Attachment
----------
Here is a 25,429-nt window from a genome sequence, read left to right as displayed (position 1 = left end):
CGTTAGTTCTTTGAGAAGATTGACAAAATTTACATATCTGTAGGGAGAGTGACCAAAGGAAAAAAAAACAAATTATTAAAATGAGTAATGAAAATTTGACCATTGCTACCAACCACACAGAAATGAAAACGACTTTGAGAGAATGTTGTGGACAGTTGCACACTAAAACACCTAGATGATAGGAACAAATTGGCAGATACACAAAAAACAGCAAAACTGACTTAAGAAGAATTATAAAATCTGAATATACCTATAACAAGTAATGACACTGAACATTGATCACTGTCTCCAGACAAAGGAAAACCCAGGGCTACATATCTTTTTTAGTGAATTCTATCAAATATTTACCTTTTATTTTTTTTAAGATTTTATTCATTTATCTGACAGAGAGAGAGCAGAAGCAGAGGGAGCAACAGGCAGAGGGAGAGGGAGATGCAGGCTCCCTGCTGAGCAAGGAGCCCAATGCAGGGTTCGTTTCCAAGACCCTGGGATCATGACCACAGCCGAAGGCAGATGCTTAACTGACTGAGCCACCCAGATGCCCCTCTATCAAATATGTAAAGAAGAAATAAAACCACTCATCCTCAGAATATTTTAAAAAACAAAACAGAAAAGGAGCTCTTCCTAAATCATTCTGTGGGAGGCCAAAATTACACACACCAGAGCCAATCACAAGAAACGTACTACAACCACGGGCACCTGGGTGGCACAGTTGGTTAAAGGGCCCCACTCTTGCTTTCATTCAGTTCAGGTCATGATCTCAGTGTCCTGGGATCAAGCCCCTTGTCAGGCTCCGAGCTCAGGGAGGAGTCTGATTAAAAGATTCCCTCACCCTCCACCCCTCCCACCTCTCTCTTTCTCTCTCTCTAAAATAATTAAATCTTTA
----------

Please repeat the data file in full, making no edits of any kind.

Here is a 25,429-nt window from a genome sequence, read left to right as displayed (position 1 = left end):
CGTTAGTTCTTTGAGAAGATTGACAAAATTTACATATCTGTAGGGAGAGTGACCAAAGGAAAAAAAAACAAATTATTAAAATGAGTAATGAAAATTTGACCATTGCTACCAACCACACAGAAATGAAAACGACTTTGAGAGAATGTTGTGGACAGTTGCACACTAAAACACCTAGATGATAGGAACAAATTGGCAGATACACAAAAAACAGCAAAACTGACTTAAGAAGAATTATAAAATCTGAATATACCTATAACAAGTAATGACACTGAACATTGATCACTGTCTCCAGACAAAGGAAAACCCAGGGCTACATATCTTTTTTAGTGAATTCTATCAAATATTTACCTTTTATTTTTTTTAAGATTTTATTCATTTATCTGACAGAGAGAGAGCAGAAGCAGAGGGAGCAACAGGCAGAGGGAGAGGGAGATGCAGGCTCCCTGCTGAGCAAGGAGCCCAATGCAGGGTTCGTTTCCAAGACCCTGGGATCATGACCACAGCCGAAGGCAGATGCTTAACTGACTGAGCCACCCAGATGCCCCTCTATCAAATATGTAAAGAAGAAATAAAACCACTCATCCTCAGAATATTTTAAAAAACAAAACAGAAAAGGAGCTCTTCCTAAATCATTCTGTGGGAGGCCAAAATTACACACACCAGAGCCAATCACAAGAAACGTACTACAACCACGGGCACCTGGGTGGCACAGTTGGTTAAAGGGCCCCACTCTTGCTTTCATTCAGTTCAGGTCATGATCTCAGTGTCCTGGGATCAAGCCCCTTGTCAGGCTCCGAGCTCAGGGAGGAGTCTGATTAAAAGATTCCCTCACCCTCCACCCCTCCCACCTCTCTCTTTCTCTCTCTCTAAAATAATTAAATCTTTA